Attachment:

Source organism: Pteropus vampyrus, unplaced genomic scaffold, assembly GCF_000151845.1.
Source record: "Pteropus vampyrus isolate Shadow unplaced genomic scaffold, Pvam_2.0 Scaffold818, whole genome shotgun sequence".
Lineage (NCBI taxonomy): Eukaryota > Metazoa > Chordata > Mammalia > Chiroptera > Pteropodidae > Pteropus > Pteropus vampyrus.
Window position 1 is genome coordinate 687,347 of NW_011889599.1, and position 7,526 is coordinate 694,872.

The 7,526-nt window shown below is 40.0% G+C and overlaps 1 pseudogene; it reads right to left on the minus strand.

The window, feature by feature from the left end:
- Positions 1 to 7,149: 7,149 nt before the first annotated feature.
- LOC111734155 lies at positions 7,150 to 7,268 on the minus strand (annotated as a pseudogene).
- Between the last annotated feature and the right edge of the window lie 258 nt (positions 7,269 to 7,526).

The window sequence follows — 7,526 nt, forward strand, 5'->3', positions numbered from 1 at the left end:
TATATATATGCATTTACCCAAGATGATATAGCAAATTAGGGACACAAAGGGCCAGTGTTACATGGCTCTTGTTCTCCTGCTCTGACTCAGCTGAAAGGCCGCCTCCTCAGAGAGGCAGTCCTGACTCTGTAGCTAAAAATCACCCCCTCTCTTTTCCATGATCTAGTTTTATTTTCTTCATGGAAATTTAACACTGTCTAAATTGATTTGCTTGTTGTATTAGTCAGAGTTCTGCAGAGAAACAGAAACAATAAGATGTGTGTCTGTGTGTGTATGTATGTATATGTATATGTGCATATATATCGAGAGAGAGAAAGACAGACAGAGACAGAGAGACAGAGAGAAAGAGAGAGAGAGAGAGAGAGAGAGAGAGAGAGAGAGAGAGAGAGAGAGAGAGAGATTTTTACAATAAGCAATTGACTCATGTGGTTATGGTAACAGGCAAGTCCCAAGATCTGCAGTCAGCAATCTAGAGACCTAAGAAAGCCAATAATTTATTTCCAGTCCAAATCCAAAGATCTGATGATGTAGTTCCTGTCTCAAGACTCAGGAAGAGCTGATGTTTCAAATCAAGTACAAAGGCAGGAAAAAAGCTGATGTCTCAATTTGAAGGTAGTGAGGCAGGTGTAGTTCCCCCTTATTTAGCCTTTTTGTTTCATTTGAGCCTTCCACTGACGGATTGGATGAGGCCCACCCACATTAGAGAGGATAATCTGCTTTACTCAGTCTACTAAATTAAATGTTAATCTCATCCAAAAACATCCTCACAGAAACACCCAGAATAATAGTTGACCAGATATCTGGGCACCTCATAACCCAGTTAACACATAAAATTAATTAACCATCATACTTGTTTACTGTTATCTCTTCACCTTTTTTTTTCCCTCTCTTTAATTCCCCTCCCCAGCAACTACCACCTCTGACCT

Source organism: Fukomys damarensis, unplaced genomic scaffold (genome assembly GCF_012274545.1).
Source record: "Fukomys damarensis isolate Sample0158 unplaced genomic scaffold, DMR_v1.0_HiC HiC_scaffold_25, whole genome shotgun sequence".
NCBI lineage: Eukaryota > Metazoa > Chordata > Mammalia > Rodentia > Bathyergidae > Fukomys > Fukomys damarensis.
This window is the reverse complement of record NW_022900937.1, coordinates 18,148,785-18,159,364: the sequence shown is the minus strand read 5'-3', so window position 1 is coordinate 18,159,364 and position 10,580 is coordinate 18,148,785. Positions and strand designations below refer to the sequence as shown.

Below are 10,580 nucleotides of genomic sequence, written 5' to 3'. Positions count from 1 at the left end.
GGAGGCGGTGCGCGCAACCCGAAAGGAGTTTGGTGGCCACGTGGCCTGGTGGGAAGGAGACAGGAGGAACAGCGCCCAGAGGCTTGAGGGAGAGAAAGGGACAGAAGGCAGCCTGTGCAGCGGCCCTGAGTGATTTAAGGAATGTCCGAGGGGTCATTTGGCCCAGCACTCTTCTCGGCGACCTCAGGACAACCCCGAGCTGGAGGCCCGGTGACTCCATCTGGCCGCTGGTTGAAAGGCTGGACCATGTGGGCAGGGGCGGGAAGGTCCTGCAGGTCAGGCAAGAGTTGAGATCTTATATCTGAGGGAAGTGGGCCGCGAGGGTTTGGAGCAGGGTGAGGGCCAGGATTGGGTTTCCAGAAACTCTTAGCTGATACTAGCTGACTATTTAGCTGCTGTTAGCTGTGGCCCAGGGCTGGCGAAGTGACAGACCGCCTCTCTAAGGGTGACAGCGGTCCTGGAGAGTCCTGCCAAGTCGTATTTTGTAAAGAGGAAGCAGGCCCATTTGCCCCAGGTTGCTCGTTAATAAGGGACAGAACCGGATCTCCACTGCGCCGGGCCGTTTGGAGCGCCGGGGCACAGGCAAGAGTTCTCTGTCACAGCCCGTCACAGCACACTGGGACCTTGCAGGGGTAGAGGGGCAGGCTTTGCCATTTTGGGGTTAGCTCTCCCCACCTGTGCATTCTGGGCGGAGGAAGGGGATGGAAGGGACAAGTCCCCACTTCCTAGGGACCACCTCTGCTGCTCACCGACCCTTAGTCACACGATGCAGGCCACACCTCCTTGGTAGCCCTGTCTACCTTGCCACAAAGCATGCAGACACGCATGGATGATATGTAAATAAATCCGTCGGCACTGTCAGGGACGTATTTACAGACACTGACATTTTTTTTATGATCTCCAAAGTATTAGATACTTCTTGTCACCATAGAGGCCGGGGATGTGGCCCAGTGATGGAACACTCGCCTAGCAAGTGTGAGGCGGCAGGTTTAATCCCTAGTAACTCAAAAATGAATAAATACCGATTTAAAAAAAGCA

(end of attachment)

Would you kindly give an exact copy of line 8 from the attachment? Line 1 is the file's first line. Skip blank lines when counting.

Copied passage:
- LOC111734155 lies at positions 7,150 to 7,268 on the minus strand (annotated as a pseudogene).